Until now, in all the years I have been quilting, I can count on one hand how many solid (plain) fabrics I’ve used in a quilt. In fact, I can count on two fingers. My fear of using solids began soon after I made my first sampler quilt.
Choosing fabrics for a first quilt can be highly challenging. For me, deciding on the fabric was nerve-racking. At that time, having no idea how to combine fabrics to create an exciting quilt led me to choose a few floral prints, as well as a solid burgundy fabric and a solid blue fabric.
From here on used the solids in some of the blocks without fear or favour and for this reason I gave little thought to where I placed them. However, the joy I felt making this quilt was immense.
Once I’d finished the quilt, my pride was so great, I lovingly displayed it on the guest bed. Sadly, my pride diminished bit-by-bit whenever I walked past the guest room. Instead of seeing my beautiful sampler quilt, my eyes were only drawn to the burgundy and the blue solids. They were taunting me. Oh, the horror, when I realised the solids were screaming, “Look at me! Look at me!”. And let me tell you, it wasn’t pretty.
It dawned on me that solids in a quilt need to be used with care and thought because of their attention-seeking ways. Not only are they eye-poppingly obvious, especially when they are in the wrong spot, any mistakes in cutting or stitching are so much harder to hide. This was the moment I decided I would never use them again. Easy. Problem solved. In fact, my fear of solids was so great I studiously avoided using them for twenty-two years – until now.
So, what’s changed?
The short answer: I fell in love with the Moda Cross Weave range. As soon as I saw these beauties lined up like coloured pencils, I knew they would be mine.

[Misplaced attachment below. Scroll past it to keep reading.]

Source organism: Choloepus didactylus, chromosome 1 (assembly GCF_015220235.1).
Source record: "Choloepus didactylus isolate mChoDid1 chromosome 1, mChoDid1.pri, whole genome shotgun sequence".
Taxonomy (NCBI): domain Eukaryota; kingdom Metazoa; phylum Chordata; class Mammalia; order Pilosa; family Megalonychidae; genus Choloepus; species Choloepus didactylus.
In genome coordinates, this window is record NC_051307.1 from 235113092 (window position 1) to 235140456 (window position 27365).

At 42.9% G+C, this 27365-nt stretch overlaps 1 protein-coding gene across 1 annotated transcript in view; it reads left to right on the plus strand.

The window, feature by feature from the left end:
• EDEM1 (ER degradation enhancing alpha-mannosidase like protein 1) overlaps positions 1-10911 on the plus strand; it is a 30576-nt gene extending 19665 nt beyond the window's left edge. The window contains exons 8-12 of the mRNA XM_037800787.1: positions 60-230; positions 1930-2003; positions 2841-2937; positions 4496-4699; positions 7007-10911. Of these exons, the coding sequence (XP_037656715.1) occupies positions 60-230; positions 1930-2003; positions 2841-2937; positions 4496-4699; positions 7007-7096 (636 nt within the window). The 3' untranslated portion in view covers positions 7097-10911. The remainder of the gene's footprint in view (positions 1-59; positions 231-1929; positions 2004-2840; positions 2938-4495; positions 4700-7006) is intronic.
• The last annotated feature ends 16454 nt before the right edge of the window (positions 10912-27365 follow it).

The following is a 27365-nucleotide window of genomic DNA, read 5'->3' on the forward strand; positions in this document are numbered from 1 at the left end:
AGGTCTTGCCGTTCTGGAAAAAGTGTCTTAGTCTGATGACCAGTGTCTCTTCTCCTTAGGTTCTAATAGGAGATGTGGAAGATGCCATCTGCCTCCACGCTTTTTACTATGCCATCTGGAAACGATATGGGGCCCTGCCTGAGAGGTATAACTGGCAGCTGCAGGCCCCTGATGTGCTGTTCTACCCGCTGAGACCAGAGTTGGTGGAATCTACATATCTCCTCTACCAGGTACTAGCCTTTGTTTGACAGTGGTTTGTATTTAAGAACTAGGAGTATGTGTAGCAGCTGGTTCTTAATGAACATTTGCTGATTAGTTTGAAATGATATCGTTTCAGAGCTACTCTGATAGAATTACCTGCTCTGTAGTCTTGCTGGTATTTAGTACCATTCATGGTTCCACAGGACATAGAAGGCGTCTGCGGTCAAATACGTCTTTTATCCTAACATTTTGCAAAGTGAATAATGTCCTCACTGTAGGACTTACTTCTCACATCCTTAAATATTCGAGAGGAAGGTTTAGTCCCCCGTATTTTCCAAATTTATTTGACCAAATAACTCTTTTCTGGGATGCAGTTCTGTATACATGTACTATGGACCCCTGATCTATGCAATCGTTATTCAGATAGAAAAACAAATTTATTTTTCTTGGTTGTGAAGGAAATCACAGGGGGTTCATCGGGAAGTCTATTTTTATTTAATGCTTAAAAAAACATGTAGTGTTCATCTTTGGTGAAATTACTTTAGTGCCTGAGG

Obviously, I can hold a grudge as well as anyone, but the time had come to admit how glorious these attention-seekers could be when used well.
A perfect example of a magnificent use of solid fabric is my grandmother’s diamond quilt. The solid black fabric used with the floral prints create an amazing 3D effect that tricks the eye.
Look at the quilt from a distance – what do you see? Now click on it to have a closer look. Do you see the solid black hexagons? Or can you see the floral stars? It’s a stunning quilt no matter what you see, the point is, solids can dominate a quilt (ideally, in a good way). They grab your eye. They seek your attention. This is what solids do. It wouldn’t have mattered what colour solid my grandmother used. The effect would have been just as dramatic. The wondrous thing about this quilt design is that the hexagons appear to float above the quilt. It’s an extraordinary effect made possible by the clever use of a solid fabric.
Accordingly, my grandmother’s quilt inspired me to use the Cross Weave fabrics to make a quilt with a 3D effect. I already had a block in mind for them so I arranged the fabrics into a spectrum and accordingly, the Shadowplay design fell into place.
There are six different colours with a light and a dark in each colour. This means twelve fabrics in total. The simplicity of the design relies on the clever placement of the light and the dark fabrics to create a shadow in each block. The six blocks are repeated six times in all and placed on the diagonal.
Once the fabrics were chosen, Shadowplay was quick to make and the big-stitch quilting took less than a month to finish.
We quilters love fabric. We spend hours shopping for them, stroking them and dreaming about them. However, many of us don’t feel the same way about solid or plain fabrics. Often, we see them as boring, or we are afraid to use them. However, these attention-seekers have so much to offer. They can be used across the full range of quilts from traditional to modern and are worth considering.
Make your own Shadowplay Quilt. You will love it!